Puerto Rican Broad-winged Hawk

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Puerto Rican Broad-winged Hawk

Buteo platypterus brunnescens

ListedSeptember 9, 1994
DescriptionA hawk, the darkest subspecies of the broad-winged hawk.
HabitatMontane tropical forest.
FoodSmall mammals and birds.
ThreatsDestruction, modification, or curtailment of habitat.
RangePuerto Rico


The Buteo platypterus brunnescens (Puerto Rican broad-winged hawk) is a dark chocolate brown, small-size hawk that measures approximately 15.5 in (39 cm). It is smaller than the Buteo platypterus platypterus but larger than the Lesser Antillean sub-species. This is the darkest subspecies of the broad-winged hawk. In adults, the tail, broadly banded with black and white, and the rufous breast are characteristic. Immature birds have dark bars on the breast and lack the distinctive tail bands of the adult. Broadwings flap more than the similar but larger red-tailed hawk.


Knowledge of the biology of the Puerto Rican broad-winged hawk is limited. Food-habit studies were conducted on one of the three nests found in the Caribbean National Forest in 1976 and one nest found in Rio Abajo in 1978. The prey types taken included centipedes, frogs, lizards, mice, rats, and birds (as large as 7 oz or 200 g). Studies of breeding biology, habitat requirements and other aspects of this species' biology are not available in the literature.


The Puerto Rican broad-winged hawk is an uncommon and extremely local resident. Extant populations are restricted to montane habitats of three forests: Rio Abajo Commonwealth Forest, Carite Commonwealth Forest and Caribbean National Forest. Breeding has not been documented in the Carite forest. The observed individuals were observed to be clustered in the north-central part of the forest within the subtropical wet forest and subtropical rain forest life zones, where the tabonuco is the dominant forest type. Information received from the U.S. Fish and Wildlife Service's Puerto Rican Parrot Field Office states that broad-winged hawks have been sighted in several watersheds throughout the forest (e.g. Mameyes, Sonadora, Espiritu Santo, and Quebrada Grande) besides the north-central ridge. The field office also mentioned that estimates for the Caribbean National Forest may be underestimated due to limited access to the interior regions of the Forest.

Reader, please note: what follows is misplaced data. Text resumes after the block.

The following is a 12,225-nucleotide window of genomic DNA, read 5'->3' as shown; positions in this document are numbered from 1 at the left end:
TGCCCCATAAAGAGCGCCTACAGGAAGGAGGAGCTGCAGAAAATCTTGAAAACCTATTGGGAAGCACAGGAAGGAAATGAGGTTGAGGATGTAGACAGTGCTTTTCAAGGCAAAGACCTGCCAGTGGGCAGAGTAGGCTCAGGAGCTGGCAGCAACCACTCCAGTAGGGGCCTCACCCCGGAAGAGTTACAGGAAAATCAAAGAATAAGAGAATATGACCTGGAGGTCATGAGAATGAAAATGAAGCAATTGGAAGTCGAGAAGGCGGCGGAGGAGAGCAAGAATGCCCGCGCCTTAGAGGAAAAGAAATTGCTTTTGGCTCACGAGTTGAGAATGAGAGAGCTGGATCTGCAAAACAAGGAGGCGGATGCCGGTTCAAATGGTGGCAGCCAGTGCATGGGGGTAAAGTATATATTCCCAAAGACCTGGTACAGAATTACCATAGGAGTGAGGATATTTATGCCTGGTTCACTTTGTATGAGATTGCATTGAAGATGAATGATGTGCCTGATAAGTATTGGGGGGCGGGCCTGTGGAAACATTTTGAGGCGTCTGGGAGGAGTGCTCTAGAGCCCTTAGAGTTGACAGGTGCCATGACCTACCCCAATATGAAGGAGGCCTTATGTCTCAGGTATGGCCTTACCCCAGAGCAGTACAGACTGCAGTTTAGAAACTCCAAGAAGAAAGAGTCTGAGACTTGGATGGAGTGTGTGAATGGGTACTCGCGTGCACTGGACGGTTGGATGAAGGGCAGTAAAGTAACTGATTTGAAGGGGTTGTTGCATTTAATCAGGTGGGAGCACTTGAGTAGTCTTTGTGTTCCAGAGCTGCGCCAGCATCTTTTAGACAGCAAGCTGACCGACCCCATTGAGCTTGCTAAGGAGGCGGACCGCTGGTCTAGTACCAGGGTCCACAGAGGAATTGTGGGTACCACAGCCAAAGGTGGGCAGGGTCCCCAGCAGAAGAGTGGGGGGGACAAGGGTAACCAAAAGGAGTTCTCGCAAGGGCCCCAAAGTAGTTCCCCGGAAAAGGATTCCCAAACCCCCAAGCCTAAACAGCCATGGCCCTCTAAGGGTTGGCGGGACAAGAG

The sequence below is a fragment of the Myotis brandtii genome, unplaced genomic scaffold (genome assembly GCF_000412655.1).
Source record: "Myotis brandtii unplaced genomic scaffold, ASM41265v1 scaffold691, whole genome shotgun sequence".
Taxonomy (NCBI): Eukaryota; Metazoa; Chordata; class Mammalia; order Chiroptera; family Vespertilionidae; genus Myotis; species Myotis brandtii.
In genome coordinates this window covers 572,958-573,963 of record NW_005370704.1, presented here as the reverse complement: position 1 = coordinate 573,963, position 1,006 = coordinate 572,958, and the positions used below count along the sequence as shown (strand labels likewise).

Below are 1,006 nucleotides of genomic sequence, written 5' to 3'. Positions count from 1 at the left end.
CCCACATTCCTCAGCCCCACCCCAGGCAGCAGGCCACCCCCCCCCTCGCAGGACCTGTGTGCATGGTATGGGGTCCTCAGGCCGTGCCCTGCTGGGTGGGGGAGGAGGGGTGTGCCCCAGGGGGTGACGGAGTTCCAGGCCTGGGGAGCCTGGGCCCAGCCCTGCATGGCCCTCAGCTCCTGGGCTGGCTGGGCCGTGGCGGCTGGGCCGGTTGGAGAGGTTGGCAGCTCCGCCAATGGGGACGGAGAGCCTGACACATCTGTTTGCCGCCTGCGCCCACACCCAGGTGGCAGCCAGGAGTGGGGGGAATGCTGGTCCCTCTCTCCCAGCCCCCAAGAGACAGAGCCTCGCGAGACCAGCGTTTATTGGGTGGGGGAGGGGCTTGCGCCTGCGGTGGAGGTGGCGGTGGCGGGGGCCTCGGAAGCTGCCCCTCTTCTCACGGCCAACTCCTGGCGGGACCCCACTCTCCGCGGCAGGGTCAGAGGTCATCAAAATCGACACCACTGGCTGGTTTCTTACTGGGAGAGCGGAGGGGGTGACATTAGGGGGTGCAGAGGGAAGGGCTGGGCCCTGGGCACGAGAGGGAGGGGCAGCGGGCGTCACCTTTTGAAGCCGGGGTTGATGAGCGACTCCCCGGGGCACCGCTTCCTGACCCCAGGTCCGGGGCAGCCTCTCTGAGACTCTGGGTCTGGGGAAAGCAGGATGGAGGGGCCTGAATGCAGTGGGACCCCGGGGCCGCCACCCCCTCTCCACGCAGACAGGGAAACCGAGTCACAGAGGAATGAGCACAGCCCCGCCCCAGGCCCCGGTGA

The Puerto Rican broad-winged hawk was first reported in Puerto Rico in 1878. He reported this species as "common" in the "interior" of Puerto Rico, and in 1883 it was reported as "transient". In the first half of the 20th century, the species was not observed, and in 1927 it was believed to have become extinct. A specimen was collected in 1935 in Luquillo (Caribbean National Forest) and described it as a distinct resident subspecies, the Puerto Rican broad-winged hawk (Buteo platypterus brunnescens ). Sightings were reported again in 1936 and 1963 from the Luquillo, Utuado and Maricao forests.

In the mid 1980s, the population in the Caribbean National Forest was estimated to be 40-60 individuals and 15-20 breeding pairs. The broad-winged hawks were more often seen in the eastern side of the Caribbean National Forest, and the tabonuco and Palo Colorado forest types were reported to be the preferred habitats for the species. In 1992, 12 broad-winged hawks were sighted in the Caribbean National Forest and the population was estimated at 22 individuals.